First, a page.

Subject: I have found a CD that I think you would enjoy
Genres: Dance & Electronic, Blues, Pop, Rap & Hip-Hop, R&B
Seven years after her debut at just 15 years old, Aaliyah assembled a third studio album that was astonishingly mature. Sadly, her death just a little over a month after its release stilled a promising voice in R&B. At 22,... more »
Amazon.com's Best of 2001
Seven years after her debut at just 15 years old, Aaliyah assembled a third studio album that was astonishingly mature. Sadly, her death just a little over a month after its release stilled a promising voice in R&B. At 22, when most artists would just be getting started, Aaliyah had already progressed from pop to street to an unconventional retro-modern, risk-taking version of R&B. While lead track "We Need a Resolution" is as mainstream as it gets, there are fewer hits on this album than on previous efforts. Instead, this collection is an extraordinary romantic exposition of passion and pain. While Missy Elliott is cranking out jams for all her "club freaks," Aaliyah is like a modern-day (if less vocally gifted) Minnie Riperton, exploring the pains of moving from child star to adult sex symbol. Tracks such as "Never No More" and "I Care 4 U" (featuring Missy) are slinky, twisted ballads imbued with film-noir sultriness, as diva Aaliyah steps catlike away from the bubblegum R&B of her contemporaries. There's also the obligatory rock track tacked on near the end ("I Can Be"), but even this excels above the standard hip-hop/rock/R&B crossover fare with its Prince-like influences coupled with Aaliyah's own instinct for seduction. Aaliyah also signaled a move away from her long-standing musical relationship with producer Timbaland, who contributes just three cuts. Having started out heavily supported by R. Kelly, it appeared that Aaliyah was more than able to go it alone. --Jake Barnes
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Member CD Reviews
Rachel S. (rachelspears) from WEST SUFFIELD, CT
Reviewed on 10/7/2011...
My favorite cd of the late Aaliyah. Gratitude to the swap member whom gave it to me. A real joy.
Janik Regina | Hungary | 12/10/2009
(5 out of 5 stars)
"It became relevant, that this album set the standards for later RnB music. Aaliyah was brave enough to experiment with all new sounds. There are a lot of different instruments on this album, and she kept her ability to sing really smoothly over the hard bass. This became her signature style. This album is the total opposite of One in a Million, however both are classic albums. No wonder, she was the queen of RnB.
She didn't really care about the charts, I'm sure she could've made a lame but good-selling album, like Beyoncé does, but she chose to be unique. This album got really good reviews from critics and if you don't like it, then you should stick to Beyoncé, Amerie, Ciara, Ashanti, whatever. Aaliyah's style wasn't typical RnB, it's rather neo-soul and alternative. She really loved rock music and she was drawn to the dark side of things. You can clearly hear this on the album.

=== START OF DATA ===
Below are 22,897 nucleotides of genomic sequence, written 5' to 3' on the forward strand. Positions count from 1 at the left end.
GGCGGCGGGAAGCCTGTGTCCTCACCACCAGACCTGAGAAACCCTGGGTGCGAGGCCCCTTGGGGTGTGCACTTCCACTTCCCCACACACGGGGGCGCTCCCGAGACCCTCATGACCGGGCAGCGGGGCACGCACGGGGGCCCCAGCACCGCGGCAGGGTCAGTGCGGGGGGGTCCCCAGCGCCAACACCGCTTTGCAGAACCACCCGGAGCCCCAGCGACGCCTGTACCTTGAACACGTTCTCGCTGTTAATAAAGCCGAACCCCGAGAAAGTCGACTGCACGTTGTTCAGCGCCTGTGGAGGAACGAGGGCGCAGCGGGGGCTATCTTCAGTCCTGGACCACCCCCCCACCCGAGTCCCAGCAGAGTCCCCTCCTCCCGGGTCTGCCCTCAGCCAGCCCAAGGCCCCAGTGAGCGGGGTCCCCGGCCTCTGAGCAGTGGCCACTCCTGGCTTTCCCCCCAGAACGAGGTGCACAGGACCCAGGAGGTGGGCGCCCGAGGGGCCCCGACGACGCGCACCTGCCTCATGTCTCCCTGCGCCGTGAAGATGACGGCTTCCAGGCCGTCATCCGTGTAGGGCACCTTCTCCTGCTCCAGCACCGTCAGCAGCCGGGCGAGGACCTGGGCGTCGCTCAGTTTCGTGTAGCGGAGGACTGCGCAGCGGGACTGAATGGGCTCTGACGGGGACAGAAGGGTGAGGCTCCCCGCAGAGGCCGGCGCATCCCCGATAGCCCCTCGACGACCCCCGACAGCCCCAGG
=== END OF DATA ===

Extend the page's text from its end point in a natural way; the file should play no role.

When she was recording this album, she was really happy in her life, she found love. But she chose not to sing cheesy love songs about it. This album contains rather darker songs. Abusive relationship, breaking ups, being the other woman, etc. And it took me years to realize, that Rock The Boat is about sex, however it's really nicely served. On the Limited Edition version, you can find Messed Up, which is an amazing track.
You can find Try Again as a bonus track on the European version, however that song doesn't really fit the album. Try Again is a defining song in RnB history, it brought all those electronic beats, that many RnB artists uses today, however in a cheap, clubby way.
As for me, I'm glad, that not Timbaland produced all of the songs, this is how it become so unique, cuz she worked with a bunch of producers, and she took the lead. Overall, this album is simply amazing, it shows where she was heading in her career. She was just getting better with every album.
We Need a Resolution (feat. Timbaland) - Amazing song and video, however it had to grow on me. My boyfriend doesn't even like this type of music, but it's her favourite Aaliyah song. :) A+
Loose Rap (feat. Static from Playa) - This song tells 3 different stories, amazingly produced. A+
Rock The Boat - This song spent an amazingly long time on the charts. Awesome single, really smooth. A+
More Than a Woman - One of her best-known songs, that topped the charts one year after her death. A+
Never No More - Abusive relationship. Amazing how she sang about this. A
I Care 4 U - Timeless classic. She recorded it in 1996. her favourite song. A
Extra Smooth - Extra cool song with extra cool beats and extra smooth vocals. A
Read Between The Lines - This song has latino beats, totally different. A
U Got Nerve - My favourite song by her ever. A+
I Refuse - Very beautiful song about refusing to be in a dysfunctional relationship anymore. A
It's Whatever - Wonderful song, really nice and smooth. A
I Can Be - One of the darkest song on the album, however starts really nicely, then BANG. :D A+
Those Were The Days - Maybe it's the weekest song on the album, but it's still really good. A-
What If - A lot of people don't like this, but it's one of the most experimentative song she's ever done. It's really LOUD. :) A+
Messed Up (Hidden Track on Limited Edition) - I don't know why it didn't make it to the tracklist. It's amazing. A+
It's the best album ever. It's just perfect."
The swan song of an angel
rmcrae | Houston, Texas | 03/19/2010
(5 out of 5 stars)
"Aaliyah's self titled album was released a whopping (in terms of pop music anyway) 5 years after the smash One In A Million. Rather than running back to the studio to churn out another record like her contemporaries, Baby Girl decided to spend more time dabbling in acting, but she still dropped soundtrack singles like Try Again and I Don't Wanna to tide her fans over. After starring in Romeo Must Die and wrapping up filming for The Queen of the Damned, she was inspired to get back to the music and she was willing to stretch herself like never before.